Select Committee on Science and Technology Written Evidence


APPENDIX 27

Memorandum from Dr Robin Holliday

  NIMR has a very strong and successful tradition in research and such a tradition in itself provides very important impetus for future research. To put this in perspective one should consider the status of research institutes in the USA, such as the California Institute of Technology and the Massachusetts Institute of Technology. It would be unthinkable to relocate such establishments because of their unique traditions of scientific excellence.

  The proposal that NIMR should be relocated is, in effect, stating that it is less successful than it should be, or that it does not deserve to be supported by taxpayers money. I believe neither of these views stand up to scrutiny, for the following reasons:

  1.  Members of staff have been awarded Nobel Prizes.

  2.  Many have been elected Fellows of the Royal Society.

  3.  There have been innumerable publications in the scientific literature (about one per day when I was there).

  4.  Scientists from all over the world have been attracted to and worked at the NIMR.

  5.  Staff have been invited on numerous occasions to international conferences and congresses.

  6.  There are unique facilities at NIMR, including transgenic mice, molecular studies of all kinds, nuclear magnetic resonance, the library.

  7.  Large numbers of graduate students have obtained their PhDs there and have been launched on successful careers.

  8.  Members of staff have edited many journals, and they continually review manuscripts submitted to other journals.

  9.  The location of NIMR allows easy access to central London, Cambridge and the Midlands.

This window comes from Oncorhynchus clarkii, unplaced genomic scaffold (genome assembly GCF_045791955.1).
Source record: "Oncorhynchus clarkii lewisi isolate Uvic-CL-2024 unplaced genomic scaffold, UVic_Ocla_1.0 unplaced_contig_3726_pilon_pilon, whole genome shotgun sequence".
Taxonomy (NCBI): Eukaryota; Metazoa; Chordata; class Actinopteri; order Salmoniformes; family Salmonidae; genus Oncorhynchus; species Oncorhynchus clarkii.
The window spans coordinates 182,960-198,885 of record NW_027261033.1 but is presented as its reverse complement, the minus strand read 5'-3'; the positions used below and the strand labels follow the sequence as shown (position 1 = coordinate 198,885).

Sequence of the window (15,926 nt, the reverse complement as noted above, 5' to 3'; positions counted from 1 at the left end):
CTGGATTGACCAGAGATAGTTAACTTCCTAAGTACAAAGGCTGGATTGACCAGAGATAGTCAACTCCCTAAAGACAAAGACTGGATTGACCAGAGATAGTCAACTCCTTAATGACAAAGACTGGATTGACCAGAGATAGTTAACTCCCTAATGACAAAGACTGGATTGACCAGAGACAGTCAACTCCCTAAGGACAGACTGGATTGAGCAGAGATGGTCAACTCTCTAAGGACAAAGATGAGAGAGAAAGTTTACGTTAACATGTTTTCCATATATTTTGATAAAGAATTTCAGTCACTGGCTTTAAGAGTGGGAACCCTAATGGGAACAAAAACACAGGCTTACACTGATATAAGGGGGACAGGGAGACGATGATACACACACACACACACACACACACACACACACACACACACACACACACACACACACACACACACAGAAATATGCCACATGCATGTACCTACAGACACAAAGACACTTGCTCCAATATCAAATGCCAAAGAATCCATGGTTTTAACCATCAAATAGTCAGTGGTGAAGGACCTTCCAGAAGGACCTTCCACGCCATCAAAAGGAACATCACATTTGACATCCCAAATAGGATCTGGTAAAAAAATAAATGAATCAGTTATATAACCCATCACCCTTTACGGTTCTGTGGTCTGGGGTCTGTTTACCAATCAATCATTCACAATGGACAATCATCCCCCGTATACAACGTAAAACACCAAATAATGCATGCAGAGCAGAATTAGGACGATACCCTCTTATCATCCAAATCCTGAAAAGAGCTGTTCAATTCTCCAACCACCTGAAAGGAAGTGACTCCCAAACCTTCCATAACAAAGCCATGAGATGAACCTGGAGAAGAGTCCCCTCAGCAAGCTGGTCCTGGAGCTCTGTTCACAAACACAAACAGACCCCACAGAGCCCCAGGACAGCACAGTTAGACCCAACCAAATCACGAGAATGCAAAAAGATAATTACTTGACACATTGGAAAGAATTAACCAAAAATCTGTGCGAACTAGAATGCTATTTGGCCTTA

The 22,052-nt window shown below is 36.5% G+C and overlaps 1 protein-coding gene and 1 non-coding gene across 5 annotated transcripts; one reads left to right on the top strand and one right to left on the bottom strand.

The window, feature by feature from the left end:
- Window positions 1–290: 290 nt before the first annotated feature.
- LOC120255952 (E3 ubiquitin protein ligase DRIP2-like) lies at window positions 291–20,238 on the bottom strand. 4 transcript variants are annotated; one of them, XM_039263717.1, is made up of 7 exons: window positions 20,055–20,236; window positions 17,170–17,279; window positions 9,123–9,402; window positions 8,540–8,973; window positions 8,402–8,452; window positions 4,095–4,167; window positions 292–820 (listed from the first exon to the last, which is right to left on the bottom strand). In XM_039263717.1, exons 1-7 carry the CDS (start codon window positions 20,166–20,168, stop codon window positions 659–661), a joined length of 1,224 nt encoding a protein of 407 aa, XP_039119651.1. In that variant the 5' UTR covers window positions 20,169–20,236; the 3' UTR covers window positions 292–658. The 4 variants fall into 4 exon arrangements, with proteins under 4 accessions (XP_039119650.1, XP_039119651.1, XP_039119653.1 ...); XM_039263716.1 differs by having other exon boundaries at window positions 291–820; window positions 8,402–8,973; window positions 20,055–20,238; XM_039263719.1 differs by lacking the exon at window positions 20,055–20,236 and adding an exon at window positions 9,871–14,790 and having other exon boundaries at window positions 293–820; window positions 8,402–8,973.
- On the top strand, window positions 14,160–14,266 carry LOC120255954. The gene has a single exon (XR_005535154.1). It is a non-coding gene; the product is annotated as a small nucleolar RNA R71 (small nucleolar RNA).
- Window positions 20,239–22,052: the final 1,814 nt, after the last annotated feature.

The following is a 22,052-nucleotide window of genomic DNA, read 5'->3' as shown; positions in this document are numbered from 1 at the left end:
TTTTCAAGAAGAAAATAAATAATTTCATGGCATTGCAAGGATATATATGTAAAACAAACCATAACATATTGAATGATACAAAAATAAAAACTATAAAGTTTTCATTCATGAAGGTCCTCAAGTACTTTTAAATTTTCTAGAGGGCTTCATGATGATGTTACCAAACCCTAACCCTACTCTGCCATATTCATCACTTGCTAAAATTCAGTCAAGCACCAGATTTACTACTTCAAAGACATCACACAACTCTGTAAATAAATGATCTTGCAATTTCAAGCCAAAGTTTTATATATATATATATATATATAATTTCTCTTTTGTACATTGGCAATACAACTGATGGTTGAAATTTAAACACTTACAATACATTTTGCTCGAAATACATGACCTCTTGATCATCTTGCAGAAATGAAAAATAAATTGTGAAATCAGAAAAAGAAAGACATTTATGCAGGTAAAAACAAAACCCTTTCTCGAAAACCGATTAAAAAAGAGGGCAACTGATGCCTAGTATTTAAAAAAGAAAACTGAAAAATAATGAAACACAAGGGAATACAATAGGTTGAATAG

10.  There are excellent opportunities for collaborative research with the cancer laboratories at South Mimms, and also with the National Institute for Biological Standards and Control.

  11.  Last but not least, all Divisions and Laboratories are regularly assessed by reviewing committees, which are favourable in the great majority of cases.

  All these features of NIMR demonstrate that it is an research institute of the highest calibre with a very strong international reputation, and one that is worth every penny of taxpayers money.

  I am writing to you in the hope that the proposal to relocate the Institute will be abandoned. Such relocation would have very severe impact on existing staff, and it would greatly harm the tradition of excellence that has been built up over nearly 50 years. My only reservation is that there is no comprehensive archive which fully documents all the scientific initiatives and achievements during this period.

14 November 2004





 
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